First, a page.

We always like a walk with “features” – meaning a bit of variety – and enjoyed that aspect of this walk: the open valley, the woods, the cows, the meandering nature of the descent. It’s a nice walk for a family outing, never to far from civilization, fairly well signed, with lots of opportunities for snack stops and wildlife spotting. And also a nice route for any trail runners wanting to sneak a quick 5k in!

Getting There

Although we were living only a short distance away, we drove down and parked in the square by the bridge. The only way to get there, unless you’re already in the village, is by car. There may be buses but they are few and far between. The nearest railway station is Esperaza.

If, like us, you are doing the walk with small children, I recommend crossing over the bridge then taking left and then a right to park closer to or directly alongside the park, as we ended up there on our return then struggled to get a very tired DD back to the car. A three-year-old who won’t walk or be carried is a force to be reckoned with!

Refreshment Stops

As far as refreshments go, there isn’t anywhere nearby to recommend. At the time of writing the restaurant in Rouvenac is closed and for sale, so unlikely to reopen anytime soon. There’s the Cafe de Fa, a few miles down the road serving both food and drinks or, if you fancy a speciality beer, there’s the Brasserie de Quercorb, a microbrewery in Puivert, which is well worth a visit. Opening times may change so check their Facebook pages before setting off. In summer months there are other places in Puivert and also in Esperaza. Whether they’ll be open or not is another matter!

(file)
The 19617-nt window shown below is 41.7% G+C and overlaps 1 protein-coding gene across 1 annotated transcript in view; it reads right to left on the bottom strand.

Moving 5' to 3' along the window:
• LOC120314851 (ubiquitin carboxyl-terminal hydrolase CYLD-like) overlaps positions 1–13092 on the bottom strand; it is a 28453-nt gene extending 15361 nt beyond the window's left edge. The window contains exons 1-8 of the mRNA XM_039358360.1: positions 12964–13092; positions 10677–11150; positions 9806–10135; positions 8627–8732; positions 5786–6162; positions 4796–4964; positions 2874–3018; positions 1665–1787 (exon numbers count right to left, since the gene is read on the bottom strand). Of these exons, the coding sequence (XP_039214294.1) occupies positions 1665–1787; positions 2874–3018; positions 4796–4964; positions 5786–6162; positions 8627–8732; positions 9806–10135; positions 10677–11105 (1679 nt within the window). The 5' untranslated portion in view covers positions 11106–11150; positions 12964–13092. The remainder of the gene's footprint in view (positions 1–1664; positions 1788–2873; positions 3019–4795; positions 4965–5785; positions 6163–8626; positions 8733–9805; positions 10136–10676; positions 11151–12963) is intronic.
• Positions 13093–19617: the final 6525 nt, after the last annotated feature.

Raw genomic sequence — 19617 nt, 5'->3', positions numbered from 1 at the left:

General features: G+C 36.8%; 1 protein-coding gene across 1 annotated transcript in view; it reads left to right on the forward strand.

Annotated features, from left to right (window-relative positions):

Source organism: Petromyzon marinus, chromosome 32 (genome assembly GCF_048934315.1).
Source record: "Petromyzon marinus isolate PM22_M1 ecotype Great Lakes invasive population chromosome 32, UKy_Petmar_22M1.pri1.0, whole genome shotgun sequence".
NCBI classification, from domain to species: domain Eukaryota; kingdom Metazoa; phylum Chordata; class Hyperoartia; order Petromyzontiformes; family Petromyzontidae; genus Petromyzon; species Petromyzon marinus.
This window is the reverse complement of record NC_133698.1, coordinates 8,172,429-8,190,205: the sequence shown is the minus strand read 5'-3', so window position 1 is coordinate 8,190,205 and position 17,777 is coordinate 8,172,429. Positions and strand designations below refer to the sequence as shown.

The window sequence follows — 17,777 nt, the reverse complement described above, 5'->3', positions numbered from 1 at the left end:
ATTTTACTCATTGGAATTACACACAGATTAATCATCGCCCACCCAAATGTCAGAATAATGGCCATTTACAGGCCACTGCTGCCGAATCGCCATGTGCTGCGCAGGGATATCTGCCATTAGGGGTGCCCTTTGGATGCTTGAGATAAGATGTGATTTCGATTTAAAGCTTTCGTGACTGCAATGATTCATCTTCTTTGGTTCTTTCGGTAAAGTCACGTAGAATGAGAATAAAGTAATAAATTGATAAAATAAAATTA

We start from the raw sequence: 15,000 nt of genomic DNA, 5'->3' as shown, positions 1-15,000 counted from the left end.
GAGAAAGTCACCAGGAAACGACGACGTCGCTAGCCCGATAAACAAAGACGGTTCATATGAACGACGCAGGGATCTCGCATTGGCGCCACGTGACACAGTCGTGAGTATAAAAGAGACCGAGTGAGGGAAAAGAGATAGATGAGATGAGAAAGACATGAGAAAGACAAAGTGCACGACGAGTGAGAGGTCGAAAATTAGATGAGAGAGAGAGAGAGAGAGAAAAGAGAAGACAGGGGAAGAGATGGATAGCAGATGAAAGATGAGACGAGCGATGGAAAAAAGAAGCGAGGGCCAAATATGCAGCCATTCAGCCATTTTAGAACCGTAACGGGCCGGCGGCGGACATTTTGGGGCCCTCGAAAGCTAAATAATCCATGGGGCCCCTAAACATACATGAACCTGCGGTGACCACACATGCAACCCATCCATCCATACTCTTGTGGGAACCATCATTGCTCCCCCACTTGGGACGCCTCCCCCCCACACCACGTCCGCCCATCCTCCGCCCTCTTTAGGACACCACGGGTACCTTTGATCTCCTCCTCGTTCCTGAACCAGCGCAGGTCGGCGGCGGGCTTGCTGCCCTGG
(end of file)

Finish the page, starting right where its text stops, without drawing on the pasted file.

Have you visited Rouvenac and done this walk? If so, what did you think?


A Tale of Two Trailer Rides

Since riding Circuit 20 on my own the other day and deciding it would be too much with the trailer – too much uphill for my current fitness levels and also a bit too bumpy for the little ones – I’ve been trying, with mixed success, to get round Circuit 11, which is graded green (easy). It’s a nice route as it passes close by the aerodrome where the small plane and gliders take off and land, so lots of opportunities for plane spotting.

I’ve made two attempts so far. The first time I went the wrong way round, according to the official route map, and also underestimated the sun. I cut the ride short after a slow, steady climb on a grassy track that required me to get off and push, leading from complaints from the trailer about how slow I was going, and because I was worried about not having their sun hats or any suncream; it’s taking a while to get used to living somewhere with good weather whereas dressing them up to keep warm or dry is second nature! DD was keen to get the playground anyway so I missed off that last loop and came back via the most direct route.

On my second attempt, there were complaints from my passengers about it being too bumpy last time, so I headed up the track anyway but took care to ride slowly and avoid any big bumps. I was at least going the right way round and my main aim for this attempt was to at least complete the leap I missed the first time around. I had to bail on that again though, as it when it came to the bottom of the track, DD took one look at it and decided it would be too bumpy. Abort, abort! I turned tail and headed back to the playground figuring I’d rather have a short ride with two happy passengers than a long ride accompanied by screaming and whinging – and I really don’t want to put them off.